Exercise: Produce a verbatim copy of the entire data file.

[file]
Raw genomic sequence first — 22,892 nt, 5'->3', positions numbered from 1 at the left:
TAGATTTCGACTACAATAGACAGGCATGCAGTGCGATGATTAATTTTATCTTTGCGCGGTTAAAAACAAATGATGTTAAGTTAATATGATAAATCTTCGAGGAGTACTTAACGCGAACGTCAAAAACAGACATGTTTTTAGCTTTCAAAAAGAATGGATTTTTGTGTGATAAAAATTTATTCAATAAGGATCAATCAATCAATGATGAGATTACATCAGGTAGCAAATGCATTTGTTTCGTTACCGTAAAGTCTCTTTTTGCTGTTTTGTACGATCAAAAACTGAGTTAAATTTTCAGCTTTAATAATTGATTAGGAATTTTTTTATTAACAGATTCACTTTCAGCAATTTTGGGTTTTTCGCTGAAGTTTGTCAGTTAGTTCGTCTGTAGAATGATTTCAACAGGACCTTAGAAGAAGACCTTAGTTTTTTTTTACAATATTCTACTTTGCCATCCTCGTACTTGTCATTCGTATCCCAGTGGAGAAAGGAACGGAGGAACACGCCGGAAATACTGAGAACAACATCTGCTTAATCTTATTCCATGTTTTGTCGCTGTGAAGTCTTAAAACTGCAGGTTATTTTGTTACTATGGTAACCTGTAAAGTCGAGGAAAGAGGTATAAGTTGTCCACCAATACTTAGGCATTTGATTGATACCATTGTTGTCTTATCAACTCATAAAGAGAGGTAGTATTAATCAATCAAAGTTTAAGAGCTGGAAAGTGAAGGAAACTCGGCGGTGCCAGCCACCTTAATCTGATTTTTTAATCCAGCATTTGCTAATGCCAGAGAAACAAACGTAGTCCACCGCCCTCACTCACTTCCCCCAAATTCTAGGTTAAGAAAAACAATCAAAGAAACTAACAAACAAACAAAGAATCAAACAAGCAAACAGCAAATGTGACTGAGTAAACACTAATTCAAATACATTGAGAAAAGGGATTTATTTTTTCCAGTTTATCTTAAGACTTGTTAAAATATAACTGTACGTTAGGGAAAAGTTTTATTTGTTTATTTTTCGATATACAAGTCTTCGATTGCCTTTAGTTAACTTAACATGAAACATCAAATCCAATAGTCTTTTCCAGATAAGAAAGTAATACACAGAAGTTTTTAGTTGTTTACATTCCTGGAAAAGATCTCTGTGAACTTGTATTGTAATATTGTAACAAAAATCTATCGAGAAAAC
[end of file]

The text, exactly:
Raw genomic sequence first — 22,892 nt, 5'->3', positions numbered from 1 at the left:
TAGATTTCGACTACAATAGACAGGCATGCAGTGCGATGATTAATTTTATCTTTGCGCGGTTAAAAACAAATGATGTTAAGTTAATATGATAAATCTTCGAGGAGTACTTAACGCGAACGTCAAAAACAGACATGTTTTTAGCTTTCAAAAAGAATGGATTTTTGTGTGATAAAAATTTATTCAATAAGGATCAATCAATCAATGATGAGATTACATCAGGTAGCAAATGCATTTGTTTCGTTACCGTAAAGTCTCTTTTTGCTGTTTTGTACGATCAAAAACTGAGTTAAATTTTCAGCTTTAATAATTGATTAGGAATTTTTTTATTAACAGATTCACTTTCAGCAATTTTGGGTTTTTCGCTGAAGTTTGTCAGTTAGTTCGTCTGTAGAATGATTTCAACAGGACCTTAGAAGAAGACCTTAGTTTTTTTTTACAATATTCTACTTTGCCATCCTCGTACTTGTCATTCGTATCCCAGTGGAGAAAGGAACGGAGGAACACGCCGGAAATACTGAGAACAACATCTGCTTAATCTTATTCCATGTTTTGTCGCTGTGAAGTCTTAAAACTGCAGGTTATTTTGTTACTATGGTAACCTGTAAAGTCGAGGAAAGAGGTATAAGTTGTCCACCAATACTTAGGCATTTGATTGATACCATTGTTGTCTTATCAACTCATAAAGAGAGGTAGTATTAATCAATCAAAGTTTAAGAGCTGGAAAGTGAAGGAAACTCGGCGGTGCCAGCCACCTTAATCTGATTTTTTAATCCAGCATTTGCTAATGCCAGAGAAACAAACGTAGTCCACCGCCCTCACTCACTTCCCCCAAATTCTAGGTTAAGAAAAACAATCAAAGAAACTAACAAACAAACAAAGAATCAAACAAGCAAACAGCAAATGTGACTGAGTAAACACTAATTCAAATACATTGAGAAAAGGGATTTATTTTTTCCAGTTTATCTTAAGACTTGTTAAAATATAACTGTACGTTAGGGAAAAGTTTTATTTGTTTATTTTTCGATATACAAGTCTTCGATTGCCTTTAGTTAACTTAACATGAAACATCAAATCCAATAGTCTTTTCCAGATAAGAAAGTAATACACAGAAGTTTTTAGTTGTTTACATTCCTGGAAAAGATCTCTGTGAACTTGTATTGTAATATTGTAACAAAAATCTATCGAGAAAAC